First Look at "Indy 4"


It doesn't suck! It doesn't soar! It's ordinary!

I just saw Indiana Jones and the Kingdom of the Crystal Skull an hour ago. A full review will follow later. For now, hear this: Harrison Ford can still rock a fedora and bullwhip like nobody's business as the globe-trotting archaeologist Indiana Jones, but there's something off and smugly old-fartish about the fourth chapter in the Indy franchise. Everything looks raided from the lost ark of the three previous Indy hits. What's worse is that after a smashing opener involving Ford's Indy getting captured by Russians in Nevada, circa 1957, the film starts piling on atomic subplots as if every new detail could earn extra credit.

It's a cliché overload. After nineteen years of wrangling between producer George Lucas and director Steven Spielberg to craft just the right script for Indy 4, they came up with this? By midpoint, the movie starts to play like National Treasure meets the X-Files, and I mean neither comparison as a compliment. Luckily, Ford, 65, is in fine, feisty fettle. And he has scrappy fun mixing it up with Shia LaBeouf, who is terrific as Mutt, the biker kid who joins Indy on a mission to find the Crystal dildo or whatever the hell it is. "What are you, like, eighty?" asks Mutt, an insult he has to eat after a motocycle chase that shows gramps still has what it takes. It's also good seeing Karen Allen return as Marion Ravenwood, Mutt's mom and Indy's love in the unbeatable Raiders of the Lost Ark. Some have hinted Mutt might be Indy's kid. Ya think? Cate Blanchett goes butch as Russian military scientist Irina Spalko with an accent that conjures up Rocky and Bullwinkle more than the desired menace. And how many computer-generated prairie dogs and killer ants can you see before familiarity breeds contempt? Top props go to the superior stunt work — Watch that waterfall! Catch that duel between Mutt and Irina astride two speeding jeeps! I'd trade all the paranormal mumbo-jumbo and space aliens for a few more scenes that connected the characters on a human level. Those looking for resolution or resonance in Indy 4 are doomed to the temple of disappointment. Spielberg and Lucas aren't upping their creative game, they're taking care of business.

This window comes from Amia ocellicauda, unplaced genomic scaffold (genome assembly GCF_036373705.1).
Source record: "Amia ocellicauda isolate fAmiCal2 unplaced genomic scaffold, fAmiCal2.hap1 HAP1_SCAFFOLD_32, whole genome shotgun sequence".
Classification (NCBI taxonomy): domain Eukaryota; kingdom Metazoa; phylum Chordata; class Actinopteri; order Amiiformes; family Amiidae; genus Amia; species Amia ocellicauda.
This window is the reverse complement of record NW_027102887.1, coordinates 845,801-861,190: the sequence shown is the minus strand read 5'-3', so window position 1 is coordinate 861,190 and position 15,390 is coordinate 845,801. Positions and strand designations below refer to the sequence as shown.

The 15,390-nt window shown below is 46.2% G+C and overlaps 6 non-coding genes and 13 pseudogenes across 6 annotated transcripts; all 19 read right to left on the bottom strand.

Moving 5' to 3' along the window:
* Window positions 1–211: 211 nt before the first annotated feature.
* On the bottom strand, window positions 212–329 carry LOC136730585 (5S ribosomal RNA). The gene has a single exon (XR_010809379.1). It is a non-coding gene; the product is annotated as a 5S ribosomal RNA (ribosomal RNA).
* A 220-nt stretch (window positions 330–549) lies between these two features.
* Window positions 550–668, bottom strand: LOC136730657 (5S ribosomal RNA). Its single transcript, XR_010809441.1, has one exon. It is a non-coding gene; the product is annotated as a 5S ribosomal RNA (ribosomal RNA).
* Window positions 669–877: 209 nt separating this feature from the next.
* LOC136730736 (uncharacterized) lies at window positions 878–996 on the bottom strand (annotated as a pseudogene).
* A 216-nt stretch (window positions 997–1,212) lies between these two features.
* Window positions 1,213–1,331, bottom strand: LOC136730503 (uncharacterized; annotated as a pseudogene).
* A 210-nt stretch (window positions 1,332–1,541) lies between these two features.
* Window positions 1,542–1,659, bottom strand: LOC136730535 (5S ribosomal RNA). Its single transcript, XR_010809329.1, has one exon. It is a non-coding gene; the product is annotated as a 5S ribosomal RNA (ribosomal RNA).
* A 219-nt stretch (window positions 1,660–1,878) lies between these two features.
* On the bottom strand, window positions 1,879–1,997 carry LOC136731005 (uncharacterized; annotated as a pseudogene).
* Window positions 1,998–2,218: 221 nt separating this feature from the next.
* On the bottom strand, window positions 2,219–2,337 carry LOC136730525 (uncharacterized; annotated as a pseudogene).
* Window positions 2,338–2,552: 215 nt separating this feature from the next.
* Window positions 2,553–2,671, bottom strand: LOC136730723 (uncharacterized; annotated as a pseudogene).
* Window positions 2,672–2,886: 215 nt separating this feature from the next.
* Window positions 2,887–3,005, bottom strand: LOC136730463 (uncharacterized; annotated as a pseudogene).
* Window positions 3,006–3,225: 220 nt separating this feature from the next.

The Travers Take Main Next


Peter Travers

Rolling Stone senior writer Peter Travers has reviewed movies for the magazine for more than 20 years. Send your comments and questions to him here.

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